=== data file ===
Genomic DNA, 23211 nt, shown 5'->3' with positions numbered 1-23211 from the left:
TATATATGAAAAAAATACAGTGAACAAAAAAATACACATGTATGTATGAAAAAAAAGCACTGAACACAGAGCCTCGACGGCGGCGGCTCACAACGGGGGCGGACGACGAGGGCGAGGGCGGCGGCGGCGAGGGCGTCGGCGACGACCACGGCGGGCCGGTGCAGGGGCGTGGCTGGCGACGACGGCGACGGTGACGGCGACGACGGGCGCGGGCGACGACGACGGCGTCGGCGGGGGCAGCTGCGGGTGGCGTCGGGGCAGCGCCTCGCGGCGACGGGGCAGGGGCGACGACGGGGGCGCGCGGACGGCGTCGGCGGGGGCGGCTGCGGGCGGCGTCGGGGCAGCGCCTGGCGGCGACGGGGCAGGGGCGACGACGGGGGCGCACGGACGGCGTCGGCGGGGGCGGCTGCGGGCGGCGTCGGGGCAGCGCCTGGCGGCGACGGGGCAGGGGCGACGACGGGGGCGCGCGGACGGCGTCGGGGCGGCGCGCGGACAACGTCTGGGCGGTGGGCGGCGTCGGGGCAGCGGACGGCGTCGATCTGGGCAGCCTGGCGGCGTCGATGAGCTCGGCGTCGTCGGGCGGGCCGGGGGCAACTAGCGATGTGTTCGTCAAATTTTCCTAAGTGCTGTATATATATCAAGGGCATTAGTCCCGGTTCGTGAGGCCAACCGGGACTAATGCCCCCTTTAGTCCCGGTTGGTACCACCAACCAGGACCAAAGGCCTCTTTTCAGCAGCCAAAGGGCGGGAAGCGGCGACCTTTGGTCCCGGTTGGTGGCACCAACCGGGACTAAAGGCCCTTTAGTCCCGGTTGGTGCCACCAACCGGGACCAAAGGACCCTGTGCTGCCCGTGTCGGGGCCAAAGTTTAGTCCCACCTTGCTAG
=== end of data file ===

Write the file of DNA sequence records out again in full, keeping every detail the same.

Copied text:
Genomic DNA, 23211 nt, shown 5'->3' with positions numbered 1-23211 from the left:
TATATATGAAAAAAATACAGTGAACAAAAAAATACACATGTATGTATGAAAAAAAAGCACTGAACACAGAGCCTCGACGGCGGCGGCTCACAACGGGGGCGGACGACGAGGGCGAGGGCGGCGGCGGCGAGGGCGTCGGCGACGACCACGGCGGGCCGGTGCAGGGGCGTGGCTGGCGACGACGGCGACGGTGACGGCGACGACGGGCGCGGGCGACGACGACGGCGTCGGCGGGGGCAGCTGCGGGTGGCGTCGGGGCAGCGCCTCGCGGCGACGGGGCAGGGGCGACGACGGGGGCGCGCGGACGGCGTCGGCGGGGGCGGCTGCGGGCGGCGTCGGGGCAGCGCCTGGCGGCGACGGGGCAGGGGCGACGACGGGGGCGCACGGACGGCGTCGGCGGGGGCGGCTGCGGGCGGCGTCGGGGCAGCGCCTGGCGGCGACGGGGCAGGGGCGACGACGGGGGCGCGCGGACGGCGTCGGGGCGGCGCGCGGACAACGTCTGGGCGGTGGGCGGCGTCGGGGCAGCGGACGGCGTCGATCTGGGCAGCCTGGCGGCGTCGATGAGCTCGGCGTCGTCGGGCGGGCCGGGGGCAACTAGCGATGTGTTCGTCAAATTTTCCTAAGTGCTGTATATATATCAAGGGCATTAGTCCCGGTTCGTGAGGCCAACCGGGACTAATGCCCCCTTTAGTCCCGGTTGGTACCACCAACCAGGACCAAAGGCCTCTTTTCAGCAGCCAAAGGGCGGGAAGCGGCGACCTTTGGTCCCGGTTGGTGGCACCAACCGGGACTAAAGGCCCTTTAGTCCCGGTTGGTGCCACCAACCGGGACCAAAGGACCCTGTGCTGCCCGTGTCGGGGCCAAAGTTTAGTCCCACCTTGCTAG